- Provide a comprehensive toolkit of powerful, advanced thinking frameworks, methods and tools. The students will be able to fluently select from a rich array of advanced thinking frameworks, methods and tools (such as complexity thinking, systems thinking, design thinking, collective intelligence tools etc.), apply them in real-world circumstances, and guide others (collaborators, teams, organisations) in joining in and thinking together.
- Facilitate an intense workout for thought. By applying and evaluating diverse thinking frameworks, the students will learn to disassociate their activity of thinking from specific patterns and methods that their thought is in habit of using. This is how they will learn to approach frameworks they are familiar with merely as a ‘training infrastructure’ for exercising the power, plasticity and movability of thought.
- Instil the habit of observing the quality of thinking. By learning to observe and appreciate the extraordinary thinking of others as well as of oneself, the students will learn to affirm and support the paths and stances which expand the horizons of thought.
- Provide a general, a-disciplinary ground for thinking about thinking. The students will become fluent in crossing all kinds of boundaries, in particular those maintained by the academic disciplines and professional identities. They will learn how all historically evolved academic, professional, organisational, cultural and ideological worldviews, disciplines and categories can be deployed by the thinker, without anymore imposing on thought their impassable boundaries.
The programme is addressed to working professionals whose primary responsibility and interests are focused on tackling complex, ‘wicked’, multidisciplinary or unprecedented problems — and particularly to those, for whom the outcome of their work critically depends on the quality of thinking, performed individually or by a larger team or organization.
The (non-exhaustive) list of the professional roles, whose performance can be greatly enhanced by participating in the programme includes: intellectual and organisational leaders, think-tank members, politicians, activists, entrepreneurs, intellectuals, researchers, artists, philanthropists, managers, as well as consultants, coaches, trainers, and teachers who support such professionals in their development.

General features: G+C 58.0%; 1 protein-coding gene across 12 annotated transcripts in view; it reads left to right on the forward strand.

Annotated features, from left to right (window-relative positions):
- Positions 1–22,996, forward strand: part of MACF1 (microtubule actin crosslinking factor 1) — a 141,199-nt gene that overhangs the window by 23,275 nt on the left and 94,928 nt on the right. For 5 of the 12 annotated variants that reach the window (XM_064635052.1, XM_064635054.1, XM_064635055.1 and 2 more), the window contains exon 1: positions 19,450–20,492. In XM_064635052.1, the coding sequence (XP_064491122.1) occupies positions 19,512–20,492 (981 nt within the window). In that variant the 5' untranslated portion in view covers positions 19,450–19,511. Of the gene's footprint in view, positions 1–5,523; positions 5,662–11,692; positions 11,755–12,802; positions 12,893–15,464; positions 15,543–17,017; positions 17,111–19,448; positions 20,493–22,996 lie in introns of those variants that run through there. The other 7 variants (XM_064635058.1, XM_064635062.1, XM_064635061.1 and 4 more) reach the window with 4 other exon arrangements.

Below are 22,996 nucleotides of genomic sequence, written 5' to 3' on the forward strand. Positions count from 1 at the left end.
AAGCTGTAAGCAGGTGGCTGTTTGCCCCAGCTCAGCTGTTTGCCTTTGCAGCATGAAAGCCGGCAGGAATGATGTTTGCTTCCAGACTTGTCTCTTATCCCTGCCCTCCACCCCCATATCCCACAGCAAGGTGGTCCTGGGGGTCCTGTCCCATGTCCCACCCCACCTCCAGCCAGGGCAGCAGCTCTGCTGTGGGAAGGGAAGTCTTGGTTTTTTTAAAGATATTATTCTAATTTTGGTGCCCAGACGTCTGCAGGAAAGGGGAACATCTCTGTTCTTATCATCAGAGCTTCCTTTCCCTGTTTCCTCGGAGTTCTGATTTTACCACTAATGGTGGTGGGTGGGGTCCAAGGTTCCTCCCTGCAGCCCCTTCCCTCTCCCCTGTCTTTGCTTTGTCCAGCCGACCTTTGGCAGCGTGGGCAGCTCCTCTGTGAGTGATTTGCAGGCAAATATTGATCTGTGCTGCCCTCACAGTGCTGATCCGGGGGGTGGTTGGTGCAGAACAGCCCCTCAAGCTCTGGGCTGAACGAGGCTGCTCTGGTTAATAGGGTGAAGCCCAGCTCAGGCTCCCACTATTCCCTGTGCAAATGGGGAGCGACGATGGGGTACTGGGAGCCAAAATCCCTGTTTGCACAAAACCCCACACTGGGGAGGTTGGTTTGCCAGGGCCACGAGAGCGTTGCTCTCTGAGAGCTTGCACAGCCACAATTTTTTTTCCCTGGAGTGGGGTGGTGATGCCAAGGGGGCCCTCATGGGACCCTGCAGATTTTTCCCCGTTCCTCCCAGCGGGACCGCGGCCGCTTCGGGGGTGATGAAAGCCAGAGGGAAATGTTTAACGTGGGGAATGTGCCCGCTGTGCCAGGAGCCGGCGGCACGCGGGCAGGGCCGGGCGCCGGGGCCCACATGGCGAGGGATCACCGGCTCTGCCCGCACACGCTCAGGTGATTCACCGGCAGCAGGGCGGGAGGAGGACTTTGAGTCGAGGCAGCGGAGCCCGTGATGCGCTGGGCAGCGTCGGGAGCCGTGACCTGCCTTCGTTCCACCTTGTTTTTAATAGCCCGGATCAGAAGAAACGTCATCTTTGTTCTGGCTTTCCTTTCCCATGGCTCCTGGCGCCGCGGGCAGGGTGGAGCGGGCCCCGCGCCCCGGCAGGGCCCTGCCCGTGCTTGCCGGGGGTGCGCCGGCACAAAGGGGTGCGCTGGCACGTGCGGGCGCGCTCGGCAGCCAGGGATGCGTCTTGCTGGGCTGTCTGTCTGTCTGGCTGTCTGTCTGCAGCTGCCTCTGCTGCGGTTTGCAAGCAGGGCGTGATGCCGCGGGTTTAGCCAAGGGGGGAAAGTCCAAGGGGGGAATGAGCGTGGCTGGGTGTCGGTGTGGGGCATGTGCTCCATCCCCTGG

An additional learning track is planned for a small group of selected research students / researchers of the VUB.
Center Leo Apostel (CLEA)
The programme is organised by Center Leo Apostel for Interdisciplinary Studies (CLEA): a transdisciplinary research centre at the Vrije Universiteit Brussel (VUB), which focuses on bringing together the different scientific, social and cultural disciplines. CLEA was founded in 1995, under the impetus of the Belgian philosopher Leo Apostel. Apostel saw the purpose of CLEA in integrating the results of the different disciplines so as to counteract the apparent fragmentation of ever more specialised approaches, and in attracting a variety of talented researchers from the humanities, social sciences, physical sciences and engineering to work together in an a-disciplinary academic environment. CLEA is internationally recognised as a unique, transdisciplinary research centre with a steady output of high-quality innovative publications. The main focus of CLEA research programme is transitions between ‘different layers of reality’ (e.g., quantum, physical, chemical, biological to cognitive and social), general metasystem transitions, creative processes, processes of self-organization and emergence.
Programme Management Team
The programme is managed by the team:
- Programme Director: Dr. Marta Lenartowicz
- Programme Committee: Prof. Francis Heylighen, Prof. Jean Paul Van Bendegem, Dr. Weaver D.R. Weinbaum, Prof. Yoni Van Den Eede, Dr. Marta Lenartowicz